Tuesday is Election Day in Maryland, where voters will elect new statewide officers, including governor; choose all 188 members of the General Assembly; elect eight U.S. representatives and one U.S. senator; and vote on state and local ballot questions.
Here’s a one-stop guide to everything you need to know to cast your ballot.
How many votes have been cast already?
Here are the numbers though Sunday:
Early voting concluded Thursday with 381,972 Marylanders casting their votes. Of those, 220,469 voters were registered Democrats and 112,529 were registered Republicans. The rest are registered to third parties or no party.
Mail-in voting continues. Maryland residents have requested 637,244 mail ballots. So far, registered Democrats have returned 260,777 mail ballots. Registered Republicans have returned 62,449 mail ballots. Those registered with any other party registration, including none, have returned 49,030 ballots.
Don’t know if you’re registered, how to register or where to vote?
We’ve got you covered, and it’s not too late to register: How, when and where to vote in Maryland’s 2022 elections.
What’s on the ballot?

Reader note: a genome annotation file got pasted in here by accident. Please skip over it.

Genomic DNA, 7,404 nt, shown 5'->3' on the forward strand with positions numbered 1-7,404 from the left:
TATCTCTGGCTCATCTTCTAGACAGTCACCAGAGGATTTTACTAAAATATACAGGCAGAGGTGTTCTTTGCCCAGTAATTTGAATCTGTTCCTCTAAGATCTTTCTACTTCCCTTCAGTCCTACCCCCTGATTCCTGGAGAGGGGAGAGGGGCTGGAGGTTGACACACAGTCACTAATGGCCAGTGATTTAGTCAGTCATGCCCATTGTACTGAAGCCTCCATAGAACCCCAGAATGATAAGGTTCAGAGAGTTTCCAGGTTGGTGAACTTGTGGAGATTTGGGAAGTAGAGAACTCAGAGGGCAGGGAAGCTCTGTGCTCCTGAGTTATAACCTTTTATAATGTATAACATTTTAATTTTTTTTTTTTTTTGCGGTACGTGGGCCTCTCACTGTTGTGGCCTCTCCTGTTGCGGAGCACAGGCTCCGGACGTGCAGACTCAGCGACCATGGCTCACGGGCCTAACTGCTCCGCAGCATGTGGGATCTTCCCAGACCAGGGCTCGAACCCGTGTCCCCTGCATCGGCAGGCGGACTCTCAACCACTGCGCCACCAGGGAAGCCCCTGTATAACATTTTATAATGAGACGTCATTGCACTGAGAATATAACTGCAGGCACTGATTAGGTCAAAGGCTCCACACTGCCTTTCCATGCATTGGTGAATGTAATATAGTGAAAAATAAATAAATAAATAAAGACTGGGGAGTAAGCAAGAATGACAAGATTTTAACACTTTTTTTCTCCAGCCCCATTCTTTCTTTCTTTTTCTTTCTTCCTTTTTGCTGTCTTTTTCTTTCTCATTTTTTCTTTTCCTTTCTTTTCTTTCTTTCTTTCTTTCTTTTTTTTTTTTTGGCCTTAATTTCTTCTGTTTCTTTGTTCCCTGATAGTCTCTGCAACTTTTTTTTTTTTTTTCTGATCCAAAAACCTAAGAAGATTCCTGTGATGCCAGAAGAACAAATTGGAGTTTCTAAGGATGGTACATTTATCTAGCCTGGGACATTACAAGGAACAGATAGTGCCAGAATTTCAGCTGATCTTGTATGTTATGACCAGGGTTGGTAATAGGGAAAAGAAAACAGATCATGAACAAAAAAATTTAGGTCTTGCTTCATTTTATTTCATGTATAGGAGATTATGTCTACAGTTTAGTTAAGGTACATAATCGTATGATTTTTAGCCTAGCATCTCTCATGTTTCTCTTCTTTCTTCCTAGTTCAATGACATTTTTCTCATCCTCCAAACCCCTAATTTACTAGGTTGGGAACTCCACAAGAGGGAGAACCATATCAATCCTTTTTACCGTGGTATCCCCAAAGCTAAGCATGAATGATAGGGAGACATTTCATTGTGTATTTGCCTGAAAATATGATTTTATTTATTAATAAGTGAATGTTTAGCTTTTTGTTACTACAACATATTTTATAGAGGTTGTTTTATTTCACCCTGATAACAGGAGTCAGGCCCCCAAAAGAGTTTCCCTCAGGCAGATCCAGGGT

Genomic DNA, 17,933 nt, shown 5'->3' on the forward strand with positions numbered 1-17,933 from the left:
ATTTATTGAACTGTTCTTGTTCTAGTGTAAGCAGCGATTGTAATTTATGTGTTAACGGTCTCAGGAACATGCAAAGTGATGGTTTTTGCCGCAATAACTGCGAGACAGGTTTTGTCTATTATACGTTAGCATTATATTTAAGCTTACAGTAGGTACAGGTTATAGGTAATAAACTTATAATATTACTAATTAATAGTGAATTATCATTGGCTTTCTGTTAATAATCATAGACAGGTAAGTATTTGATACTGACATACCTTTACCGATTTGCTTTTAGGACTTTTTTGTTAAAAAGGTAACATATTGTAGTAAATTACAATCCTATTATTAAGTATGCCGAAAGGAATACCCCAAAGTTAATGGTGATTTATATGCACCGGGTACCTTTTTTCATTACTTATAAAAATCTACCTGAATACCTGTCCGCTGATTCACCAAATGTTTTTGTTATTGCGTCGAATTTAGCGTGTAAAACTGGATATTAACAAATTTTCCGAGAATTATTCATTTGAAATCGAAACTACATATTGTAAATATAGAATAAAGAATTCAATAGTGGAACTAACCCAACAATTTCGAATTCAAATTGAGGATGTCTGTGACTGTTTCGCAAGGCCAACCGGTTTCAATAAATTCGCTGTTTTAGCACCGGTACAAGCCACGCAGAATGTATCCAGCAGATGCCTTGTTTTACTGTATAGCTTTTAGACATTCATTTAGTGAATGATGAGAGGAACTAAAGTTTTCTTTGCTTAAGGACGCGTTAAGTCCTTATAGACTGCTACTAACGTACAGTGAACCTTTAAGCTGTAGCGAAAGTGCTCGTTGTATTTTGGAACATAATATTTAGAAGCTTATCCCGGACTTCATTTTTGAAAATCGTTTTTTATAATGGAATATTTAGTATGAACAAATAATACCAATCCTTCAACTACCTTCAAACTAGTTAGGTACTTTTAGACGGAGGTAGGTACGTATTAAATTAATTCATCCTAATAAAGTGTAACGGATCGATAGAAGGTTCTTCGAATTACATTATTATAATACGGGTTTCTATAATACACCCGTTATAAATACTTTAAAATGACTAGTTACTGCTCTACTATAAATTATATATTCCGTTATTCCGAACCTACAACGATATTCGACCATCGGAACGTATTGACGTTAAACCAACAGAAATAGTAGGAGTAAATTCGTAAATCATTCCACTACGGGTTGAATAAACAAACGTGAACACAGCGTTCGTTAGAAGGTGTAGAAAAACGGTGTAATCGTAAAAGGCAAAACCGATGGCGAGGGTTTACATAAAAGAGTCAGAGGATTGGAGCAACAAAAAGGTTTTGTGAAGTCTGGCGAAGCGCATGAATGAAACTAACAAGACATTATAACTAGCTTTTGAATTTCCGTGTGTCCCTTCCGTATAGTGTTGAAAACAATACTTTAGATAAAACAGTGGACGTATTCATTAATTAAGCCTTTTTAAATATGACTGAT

Start with The Baltimore Banner’s Voter Guide. There you can find candidate profiles, Q&As with governor candidates and more.
Maryland’s Libertarian candidate David Lashar says he offers a “compelling alternative.”
1st Congressional District — Democrat Heather Mizeur is challenging incumbent Republican Andy Harris in a district that includes the Eastern Shore, Harford County and a portion of Baltimore County.
3rd Congressional District — Former radio host Yuripzy Morgan, a Republican, is taking on Democratic incumbent John Sarbanes in this Central Maryland district.
6th Congressional District — In Maryland’s most competitive race following redistricting, Democratic incumbent David Trone faces a challenge from Republican state Del. Neil Parrott.
Other races — Read about the other races for Congress.
Whether to legalize recreational marijuana — it’s Question 4 on your ballot — is the headline issue. Here’s our primer on what the ballot question will do, and here are answers to more reader questions.
Here’s what the other state constitutional amendments on your ballot would do.
In Baltimore City, voters will decide whether to limit elected officials to two terms in any office. The measure has been funded by an executive at Sinclair Broadcast Group, which make some city politicos suspicious.
Here’s what the other Baltimore City ballot questions would do.
Education has become a key issue in elections across the country the past two years as some parents and candidates have pushed concerns about what schools are teaching, particularly regarding human sexualtity and race.
The school board race in Baltimore County reflects the national environment. Democrats and Republican are weighing in on the nonpartisan race.
But in Baltimore, where voters will have the chance to elect school board members for the first time, candidates share similar views.